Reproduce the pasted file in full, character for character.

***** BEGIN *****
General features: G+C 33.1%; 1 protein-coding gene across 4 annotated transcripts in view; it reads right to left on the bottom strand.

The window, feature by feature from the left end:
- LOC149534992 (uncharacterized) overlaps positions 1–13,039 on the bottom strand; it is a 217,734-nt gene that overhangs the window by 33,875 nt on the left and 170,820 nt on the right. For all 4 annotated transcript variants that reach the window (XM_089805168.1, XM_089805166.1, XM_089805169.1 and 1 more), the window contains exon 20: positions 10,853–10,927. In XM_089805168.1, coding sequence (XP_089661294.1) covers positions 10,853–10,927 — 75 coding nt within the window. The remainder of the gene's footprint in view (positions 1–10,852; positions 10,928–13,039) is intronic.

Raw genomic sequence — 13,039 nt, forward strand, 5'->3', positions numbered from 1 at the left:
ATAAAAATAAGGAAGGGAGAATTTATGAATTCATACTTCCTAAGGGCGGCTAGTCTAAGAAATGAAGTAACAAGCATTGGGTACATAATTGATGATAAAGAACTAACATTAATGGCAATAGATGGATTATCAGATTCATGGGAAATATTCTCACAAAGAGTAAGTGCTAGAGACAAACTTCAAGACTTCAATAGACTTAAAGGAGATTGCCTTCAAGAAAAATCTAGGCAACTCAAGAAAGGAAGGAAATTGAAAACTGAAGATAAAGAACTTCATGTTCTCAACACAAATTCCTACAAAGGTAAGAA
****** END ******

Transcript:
General features: G+C 33.1%; 1 protein-coding gene across 4 annotated transcripts in view; it reads right to left on the bottom strand.

The window, feature by feature from the left end:
- LOC149534992 (uncharacterized) overlaps positions 1–13,039 on the bottom strand; it is a 217,734-nt gene that overhangs the window by 33,875 nt on the left and 170,820 nt on the right. For all 4 annotated transcript variants that reach the window (XM_089805168.1, XM_089805166.1, XM_089805169.1 and 1 more), the window contains exon 20: positions 10,853–10,927. In XM_089805168.1, coding sequence (XP_089661294.1) covers positions 10,853–10,927 — 75 coding nt within the window. The remainder of the gene's footprint in view (positions 1–10,852; positions 10,928–13,039) is intronic.

Raw genomic sequence — 13,039 nt, forward strand, 5'->3', positions numbered from 1 at the left:
ATAAAAATAAGGAAGGGAGAATTTATGAATTCATACTTCCTAAGGGCGGCTAGTCTAAGAAATGAAGTAACAAGCATTGGGTACATAATTGATGATAAAGAACTAACATTAATGGCAATAGATGGATTATCAGATTCATGGGAAATATTCTCACAAAGAGTAAGTGCTAGAGACAAACTTCAAGACTTCAATAGACTTAAAGGAGATTGCCTTCAAGAAAAATCTAGGCAACTCAAGAAAGGAAGGAAATTGAAAACTGAAGATAAAGAACTTCATGTTCTCAACACAAATTCCTACAAAGGTAAGAA